Your door gets kicked in by an intruder brandishing a weapon. Does the law require you to retreat before defending your home? No. Under Virginia law, you have no duty to retreat before using deadly force against such an intruder. But these legal protections have specific limits. So how do you protect yourself when using deadly force? Here’s how you stay on the right side of the law:

                    • You make sure that you are not the initial aggressor. This “innocence” means that you have no duty to retreat.

                    • You are cautious that your use of force is reasonable. You do not respond with deadly force unless the threat poses a risk of death or great bodily injury.

                    Common Misconceptions: 


                    Response: Virginia has never defined the Castle Doctrine, but Virginia courts have referenced this concept for estimated 100 years. The idea of the Castle Doctrine in Virginia stands for the proposition that if someone in your home or the area immediately surrounding your home poses a threat to you of death or great bodily injury, you have no duty to retreat before using force, including deadly force. However, this power is pulled in by the idea that your use of force must be reasonable. You must reasonably believe that the person poses a risk of causing death or great bodily injury. For this reason, shooting someone in your home who you do not reasonably perceive as a great threat to you, or another person can still land you in a lot of trouble. Furthermore, if you invited the person to your property, or they had a license or privilege to be there, your ability to use force to remove them will be greatly limited.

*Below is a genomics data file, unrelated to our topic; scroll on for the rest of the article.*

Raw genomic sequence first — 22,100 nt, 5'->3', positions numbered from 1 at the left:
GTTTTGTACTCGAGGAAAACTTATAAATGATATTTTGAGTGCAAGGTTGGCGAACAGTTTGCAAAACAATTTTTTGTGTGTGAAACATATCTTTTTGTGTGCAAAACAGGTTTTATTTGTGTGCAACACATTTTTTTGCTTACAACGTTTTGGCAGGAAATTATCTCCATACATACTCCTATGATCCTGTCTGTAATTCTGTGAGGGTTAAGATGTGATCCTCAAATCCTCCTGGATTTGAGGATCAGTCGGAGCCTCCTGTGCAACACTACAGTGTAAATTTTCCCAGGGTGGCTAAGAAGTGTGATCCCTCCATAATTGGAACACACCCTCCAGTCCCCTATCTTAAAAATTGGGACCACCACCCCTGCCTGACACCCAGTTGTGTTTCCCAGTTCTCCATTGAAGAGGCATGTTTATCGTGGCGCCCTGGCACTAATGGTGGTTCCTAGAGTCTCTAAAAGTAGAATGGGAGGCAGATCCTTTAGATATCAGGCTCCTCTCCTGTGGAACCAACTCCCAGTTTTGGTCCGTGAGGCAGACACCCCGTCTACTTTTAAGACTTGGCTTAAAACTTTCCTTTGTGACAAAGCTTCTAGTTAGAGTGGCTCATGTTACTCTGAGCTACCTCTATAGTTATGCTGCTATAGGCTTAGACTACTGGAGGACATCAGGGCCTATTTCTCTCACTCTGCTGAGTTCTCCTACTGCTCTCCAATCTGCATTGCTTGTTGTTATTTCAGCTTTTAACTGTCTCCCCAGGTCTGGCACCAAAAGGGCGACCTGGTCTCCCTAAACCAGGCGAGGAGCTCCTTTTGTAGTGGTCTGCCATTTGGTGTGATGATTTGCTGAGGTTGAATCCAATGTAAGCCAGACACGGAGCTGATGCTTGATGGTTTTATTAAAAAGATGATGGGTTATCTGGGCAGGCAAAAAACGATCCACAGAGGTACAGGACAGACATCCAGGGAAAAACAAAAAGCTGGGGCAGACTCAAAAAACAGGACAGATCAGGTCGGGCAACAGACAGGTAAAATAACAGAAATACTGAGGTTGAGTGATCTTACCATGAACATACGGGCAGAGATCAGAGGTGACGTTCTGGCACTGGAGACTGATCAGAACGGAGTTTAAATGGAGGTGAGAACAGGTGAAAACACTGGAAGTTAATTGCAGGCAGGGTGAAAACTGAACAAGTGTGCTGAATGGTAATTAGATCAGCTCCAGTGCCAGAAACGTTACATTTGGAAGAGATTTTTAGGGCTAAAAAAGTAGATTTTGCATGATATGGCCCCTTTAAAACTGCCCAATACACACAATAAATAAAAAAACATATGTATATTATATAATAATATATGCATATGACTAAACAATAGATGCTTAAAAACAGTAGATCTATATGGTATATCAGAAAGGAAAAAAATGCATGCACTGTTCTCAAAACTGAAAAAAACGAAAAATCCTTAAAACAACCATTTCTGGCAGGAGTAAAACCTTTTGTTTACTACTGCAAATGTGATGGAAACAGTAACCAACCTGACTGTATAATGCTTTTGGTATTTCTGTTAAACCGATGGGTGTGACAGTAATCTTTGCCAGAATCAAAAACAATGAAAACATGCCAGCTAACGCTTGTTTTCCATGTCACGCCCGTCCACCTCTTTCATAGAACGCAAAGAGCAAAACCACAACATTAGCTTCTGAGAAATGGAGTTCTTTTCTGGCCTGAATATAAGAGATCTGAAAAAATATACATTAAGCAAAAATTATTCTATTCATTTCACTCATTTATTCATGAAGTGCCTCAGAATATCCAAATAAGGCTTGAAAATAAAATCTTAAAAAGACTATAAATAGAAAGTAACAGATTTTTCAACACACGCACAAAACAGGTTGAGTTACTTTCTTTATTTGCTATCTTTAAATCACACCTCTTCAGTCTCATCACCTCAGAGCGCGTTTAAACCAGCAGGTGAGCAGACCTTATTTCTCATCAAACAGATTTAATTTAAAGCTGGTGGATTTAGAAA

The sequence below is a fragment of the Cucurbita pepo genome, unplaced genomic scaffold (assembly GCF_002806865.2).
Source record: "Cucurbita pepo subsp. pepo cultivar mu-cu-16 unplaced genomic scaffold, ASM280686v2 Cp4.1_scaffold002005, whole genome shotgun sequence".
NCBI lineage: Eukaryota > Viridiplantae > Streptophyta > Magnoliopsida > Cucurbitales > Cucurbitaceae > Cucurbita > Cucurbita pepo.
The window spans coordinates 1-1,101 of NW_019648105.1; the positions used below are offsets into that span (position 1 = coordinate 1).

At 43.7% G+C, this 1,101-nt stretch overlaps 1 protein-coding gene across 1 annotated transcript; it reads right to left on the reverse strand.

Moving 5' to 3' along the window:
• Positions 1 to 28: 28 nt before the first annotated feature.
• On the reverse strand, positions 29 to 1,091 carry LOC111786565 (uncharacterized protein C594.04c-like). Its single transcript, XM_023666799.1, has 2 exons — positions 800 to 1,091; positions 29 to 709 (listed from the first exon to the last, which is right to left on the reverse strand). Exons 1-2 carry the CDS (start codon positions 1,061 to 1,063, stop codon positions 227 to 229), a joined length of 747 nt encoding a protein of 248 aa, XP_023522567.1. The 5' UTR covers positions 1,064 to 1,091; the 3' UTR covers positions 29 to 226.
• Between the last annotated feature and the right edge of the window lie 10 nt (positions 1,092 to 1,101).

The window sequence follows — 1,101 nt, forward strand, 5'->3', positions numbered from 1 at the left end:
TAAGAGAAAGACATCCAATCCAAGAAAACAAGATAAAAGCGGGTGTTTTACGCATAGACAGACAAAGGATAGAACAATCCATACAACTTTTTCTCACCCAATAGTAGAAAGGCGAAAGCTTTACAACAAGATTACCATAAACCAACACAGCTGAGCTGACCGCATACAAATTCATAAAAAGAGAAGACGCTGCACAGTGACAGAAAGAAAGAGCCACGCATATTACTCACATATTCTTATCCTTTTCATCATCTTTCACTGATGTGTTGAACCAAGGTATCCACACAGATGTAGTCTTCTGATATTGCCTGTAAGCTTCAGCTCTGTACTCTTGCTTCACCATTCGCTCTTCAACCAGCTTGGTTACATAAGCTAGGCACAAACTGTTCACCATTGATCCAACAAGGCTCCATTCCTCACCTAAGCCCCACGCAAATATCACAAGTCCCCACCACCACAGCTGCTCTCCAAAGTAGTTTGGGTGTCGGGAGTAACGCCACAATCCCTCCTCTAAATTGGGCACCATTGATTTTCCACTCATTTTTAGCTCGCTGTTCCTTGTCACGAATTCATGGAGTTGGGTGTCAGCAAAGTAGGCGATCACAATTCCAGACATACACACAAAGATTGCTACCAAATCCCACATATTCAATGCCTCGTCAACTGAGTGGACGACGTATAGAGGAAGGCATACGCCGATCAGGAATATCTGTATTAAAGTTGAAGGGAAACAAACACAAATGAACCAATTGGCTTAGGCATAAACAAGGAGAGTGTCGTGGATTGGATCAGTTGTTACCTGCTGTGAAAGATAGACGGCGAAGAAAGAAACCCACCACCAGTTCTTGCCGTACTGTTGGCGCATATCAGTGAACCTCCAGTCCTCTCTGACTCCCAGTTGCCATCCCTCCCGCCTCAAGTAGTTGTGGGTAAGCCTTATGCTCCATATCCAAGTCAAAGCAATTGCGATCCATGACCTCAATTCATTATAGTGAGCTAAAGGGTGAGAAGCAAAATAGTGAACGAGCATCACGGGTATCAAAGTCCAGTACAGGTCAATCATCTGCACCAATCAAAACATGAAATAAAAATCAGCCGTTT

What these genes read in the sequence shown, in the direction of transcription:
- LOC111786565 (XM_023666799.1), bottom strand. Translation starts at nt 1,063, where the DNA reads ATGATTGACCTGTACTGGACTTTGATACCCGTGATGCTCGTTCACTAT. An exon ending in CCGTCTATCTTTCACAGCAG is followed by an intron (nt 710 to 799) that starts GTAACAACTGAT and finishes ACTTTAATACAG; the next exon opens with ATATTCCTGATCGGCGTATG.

Response: Case law in Virginia addressing the Castle Doctrine discusses the concept of using force, including deadly force to “prevent forcible entry,” but limits this concept to situations where “necessary to repel the aggressor” and when the “party assaults a homeowner in his own home.” Fortune v. Commonwealth, 112 S.E. 861 (Va. 1922). Notice the restrictive “in his own home” language. While Virginia has broad protections on the use of force outside the home, case law has narrowed the Castle Doctrine to only the home and curtilage.


                    Response: It is a common misconception that if your use of deadly force was found justified, even under the “Castle Doctrine,” then that justification means you can’t be sued civilly. Unfortunately, Virginia does NOT provide for such civil immunity from lawsuits. What Virginia does, however, is utilize an older system called a “contributory negligence” system. This system bars recovery if the party suing you is even a little bit negligent. The downside to this? Even if you are sued, you will still have to have a lawyer represent you and may still have to go to trial to prove that the other party’s claim should be blocked by contributory negligence.  

                    To learn more about laws surrounding self-defense and firearms use please visit our concealed carry page. 


                    IF you have any questions or input, please email us at:


                    [email protected]